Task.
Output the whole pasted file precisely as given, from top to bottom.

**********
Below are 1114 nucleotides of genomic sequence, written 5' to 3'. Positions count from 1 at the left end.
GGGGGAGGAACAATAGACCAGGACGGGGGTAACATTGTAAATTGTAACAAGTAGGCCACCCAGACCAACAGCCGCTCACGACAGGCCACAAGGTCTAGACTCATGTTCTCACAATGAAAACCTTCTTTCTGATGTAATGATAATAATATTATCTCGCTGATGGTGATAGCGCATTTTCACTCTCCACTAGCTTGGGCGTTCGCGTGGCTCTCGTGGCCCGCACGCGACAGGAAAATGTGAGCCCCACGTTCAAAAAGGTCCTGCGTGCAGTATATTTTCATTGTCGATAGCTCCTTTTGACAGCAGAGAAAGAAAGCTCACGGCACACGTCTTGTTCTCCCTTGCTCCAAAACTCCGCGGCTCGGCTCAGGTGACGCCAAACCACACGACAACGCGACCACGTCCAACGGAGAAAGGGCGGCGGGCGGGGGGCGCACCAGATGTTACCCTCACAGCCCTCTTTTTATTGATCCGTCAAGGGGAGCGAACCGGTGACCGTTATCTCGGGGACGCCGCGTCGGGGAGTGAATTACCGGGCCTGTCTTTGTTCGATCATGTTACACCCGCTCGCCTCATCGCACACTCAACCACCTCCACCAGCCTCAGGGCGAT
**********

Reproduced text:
Below are 1114 nucleotides of genomic sequence, written 5' to 3'. Positions count from 1 at the left end.
GGGGGAGGAACAATAGACCAGGACGGGGGTAACATTGTAAATTGTAACAAGTAGGCCACCCAGACCAACAGCCGCTCACGACAGGCCACAAGGTCTAGACTCATGTTCTCACAATGAAAACCTTCTTTCTGATGTAATGATAATAATATTATCTCGCTGATGGTGATAGCGCATTTTCACTCTCCACTAGCTTGGGCGTTCGCGTGGCTCTCGTGGCCCGCACGCGACAGGAAAATGTGAGCCCCACGTTCAAAAAGGTCCTGCGTGCAGTATATTTTCATTGTCGATAGCTCCTTTTGACAGCAGAGAAAGAAAGCTCACGGCACACGTCTTGTTCTCCCTTGCTCCAAAACTCCGCGGCTCGGCTCAGGTGACGCCAAACCACACGACAACGCGACCACGTCCAACGGAGAAAGGGCGGCGGGCGGGGGGCGCACCAGATGTTACCCTCACAGCCCTCTTTTTATTGATCCGTCAAGGGGAGCGAACCGGTGACCGTTATCTCGGGGACGCCGCGTCGGGGAGTGAATTACCGGGCCTGTCTTTGTTCGATCATGTTACACCCGCTCGCCTCATCGCACACTCAACCACCTCCACCAGCCTCAGGGCGAT